​Athlete’s foot, or tinea pedis, is a common fungal infection of the feet. Despite its name, athletes are not the only ones who get the itching, stinging and burning feeling between the toes. Getting rid of this skin disease can, however, take some effort.

The name of the condition may come from the fact that the infection is typically acquired in places such as locker rooms, gyms, communal showers, saunas and swimming pools where people walk barefoot. Sometimes, those infected don’t even know it, says Natalie Tang, Senior Podiatrist at Singapore General Hospital (SGH), a member of the SingHealth group.

Who is at risk?

Even if you were to step on a floor likely to be infected – for instance, the same shower stall as your housemate who has cracking, peeling blisters on his feet – it doesn’t mean you’ll pick up athlete’s foot. Life’s not fair: some people are more prone than others.

If your immune system is weakened (due to diabetes or HIV for instance), you’re more vulnerable to the fungus. Ditto if you have an existing minor skin or toe nail injury.

Beyond that, whether athlete’s foot develops mostly depends on whether you provide the fungus with a cozy, loving home. For tinea pedis, this would be any warm, moist environment, such as tight shoes made of non-breathable material, explains Ms Tang.

Getting rid of athlete’s foot – the basics

  • Wash your feet thoroughly with soapy water at least twice a day.
  • Dry your toes and the rest of your foot meticulously.
  • Change your socks frequently, at least once a day. If your feet sweat a lot, you may need to change them more frequently to keep your feet clean and dry. Socks made of cotton or synthetic materials designed to keep moisture away are recommended.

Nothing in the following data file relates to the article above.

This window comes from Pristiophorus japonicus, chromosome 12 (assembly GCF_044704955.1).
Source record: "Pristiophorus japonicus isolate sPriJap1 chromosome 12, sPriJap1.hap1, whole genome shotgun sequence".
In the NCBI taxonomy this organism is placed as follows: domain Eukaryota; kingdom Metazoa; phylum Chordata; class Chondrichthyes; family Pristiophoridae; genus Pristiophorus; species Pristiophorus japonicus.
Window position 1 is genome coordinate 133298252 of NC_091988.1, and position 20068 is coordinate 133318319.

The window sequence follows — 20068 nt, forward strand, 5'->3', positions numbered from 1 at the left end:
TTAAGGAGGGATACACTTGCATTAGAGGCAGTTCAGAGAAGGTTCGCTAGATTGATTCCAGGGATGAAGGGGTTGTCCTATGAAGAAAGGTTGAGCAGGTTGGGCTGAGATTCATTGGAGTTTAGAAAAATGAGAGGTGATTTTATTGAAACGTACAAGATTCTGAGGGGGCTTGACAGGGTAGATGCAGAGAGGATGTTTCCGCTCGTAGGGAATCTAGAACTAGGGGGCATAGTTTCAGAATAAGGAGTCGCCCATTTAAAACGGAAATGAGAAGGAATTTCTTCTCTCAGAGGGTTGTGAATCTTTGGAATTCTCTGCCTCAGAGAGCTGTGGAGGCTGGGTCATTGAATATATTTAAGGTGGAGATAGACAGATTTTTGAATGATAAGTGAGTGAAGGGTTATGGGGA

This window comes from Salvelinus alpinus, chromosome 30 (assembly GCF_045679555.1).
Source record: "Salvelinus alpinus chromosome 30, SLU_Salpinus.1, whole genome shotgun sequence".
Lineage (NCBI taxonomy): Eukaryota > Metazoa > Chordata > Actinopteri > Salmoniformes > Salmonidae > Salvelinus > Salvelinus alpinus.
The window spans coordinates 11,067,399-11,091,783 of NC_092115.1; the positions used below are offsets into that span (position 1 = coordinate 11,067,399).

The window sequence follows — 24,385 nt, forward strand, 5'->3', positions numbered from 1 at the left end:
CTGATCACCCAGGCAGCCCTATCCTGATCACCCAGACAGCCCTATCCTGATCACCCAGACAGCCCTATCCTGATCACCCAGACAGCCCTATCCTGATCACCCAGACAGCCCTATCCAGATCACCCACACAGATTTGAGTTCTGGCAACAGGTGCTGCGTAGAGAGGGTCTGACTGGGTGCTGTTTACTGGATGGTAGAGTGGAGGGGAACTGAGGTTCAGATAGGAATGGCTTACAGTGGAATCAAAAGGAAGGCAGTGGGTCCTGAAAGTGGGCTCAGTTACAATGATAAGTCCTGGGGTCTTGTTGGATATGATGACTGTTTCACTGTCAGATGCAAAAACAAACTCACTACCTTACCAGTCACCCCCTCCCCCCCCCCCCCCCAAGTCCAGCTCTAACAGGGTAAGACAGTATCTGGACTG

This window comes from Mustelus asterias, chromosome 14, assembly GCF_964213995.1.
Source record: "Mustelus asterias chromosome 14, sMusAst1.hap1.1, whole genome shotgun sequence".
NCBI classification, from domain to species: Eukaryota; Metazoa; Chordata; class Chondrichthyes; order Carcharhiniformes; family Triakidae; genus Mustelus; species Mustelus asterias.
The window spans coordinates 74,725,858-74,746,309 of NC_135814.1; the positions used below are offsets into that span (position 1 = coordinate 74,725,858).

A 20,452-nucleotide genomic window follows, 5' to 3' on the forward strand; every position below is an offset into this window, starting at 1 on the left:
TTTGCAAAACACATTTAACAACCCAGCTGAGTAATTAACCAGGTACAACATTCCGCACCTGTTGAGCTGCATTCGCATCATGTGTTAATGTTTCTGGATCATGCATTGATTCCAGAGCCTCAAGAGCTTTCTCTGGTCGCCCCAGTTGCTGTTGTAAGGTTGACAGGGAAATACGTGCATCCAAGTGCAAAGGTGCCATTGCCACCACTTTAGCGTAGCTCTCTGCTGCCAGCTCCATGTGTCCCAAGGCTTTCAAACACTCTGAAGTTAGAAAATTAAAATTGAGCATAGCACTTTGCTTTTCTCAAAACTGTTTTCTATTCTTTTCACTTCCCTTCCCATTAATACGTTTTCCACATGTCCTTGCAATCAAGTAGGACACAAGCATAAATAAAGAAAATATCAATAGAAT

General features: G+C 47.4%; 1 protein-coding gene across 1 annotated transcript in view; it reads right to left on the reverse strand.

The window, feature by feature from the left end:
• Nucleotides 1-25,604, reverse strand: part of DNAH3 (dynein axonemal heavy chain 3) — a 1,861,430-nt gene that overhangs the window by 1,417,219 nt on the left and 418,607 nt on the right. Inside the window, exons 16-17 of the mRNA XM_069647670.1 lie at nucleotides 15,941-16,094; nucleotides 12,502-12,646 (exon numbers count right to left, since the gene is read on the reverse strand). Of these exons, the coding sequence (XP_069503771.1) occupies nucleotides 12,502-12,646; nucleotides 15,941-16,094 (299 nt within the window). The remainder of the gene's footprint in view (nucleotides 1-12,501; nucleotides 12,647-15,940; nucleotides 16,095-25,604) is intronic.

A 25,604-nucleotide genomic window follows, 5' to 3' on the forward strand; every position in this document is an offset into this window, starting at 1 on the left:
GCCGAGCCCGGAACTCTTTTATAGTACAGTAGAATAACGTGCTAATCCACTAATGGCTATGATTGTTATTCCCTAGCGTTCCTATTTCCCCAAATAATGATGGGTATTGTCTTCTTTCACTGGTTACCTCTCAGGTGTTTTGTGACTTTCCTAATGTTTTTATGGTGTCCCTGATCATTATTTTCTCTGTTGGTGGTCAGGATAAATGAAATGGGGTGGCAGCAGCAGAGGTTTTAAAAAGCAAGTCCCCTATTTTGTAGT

Intermediate defense against athlete’s foot

  • Wear shoes that give your feet ample space to breathe. Cramped toes create cozy nooks for bacteria.
  • Always let your shoes air for at least a day before wearing them again. In the meantime, you can spray them with a disinfectant, or sprinkle some anti-fungal powder on the insoles.
  • Keep a clean, separate towel to dry your feet. This can help prevent the infection from spreading to other parts of your body, such as your groin. Jock itch is caused by the exact same bacteria.

The final punch

  • Most cases of fungal foot infection can be treated with good foot care practices and over-the-counter anti-fungal medications such as miconazole or terbinafine. These can come in the form of creams, lotions, powders or sprays.
  • If the condition does not show any signs of improvement after approximately two weeks, or if you notice redness, increased swelling or warmth, consult a doctor,” says Tang. In cases where topical treatment is ineffective or in severe cases of infection, oral anti-fungal medication may be required.
  • With appropriate treatment, most cases resolve within days or weeks.
  • It is recommended that you continue applying the anti-fungal medication for one to two weeks after your symptoms have resolved to ensure that the infection has been fully treated.
  • It is important to address the problem as soon as you notice any symptoms to minimise the risk of developing further complications.

Ref: U11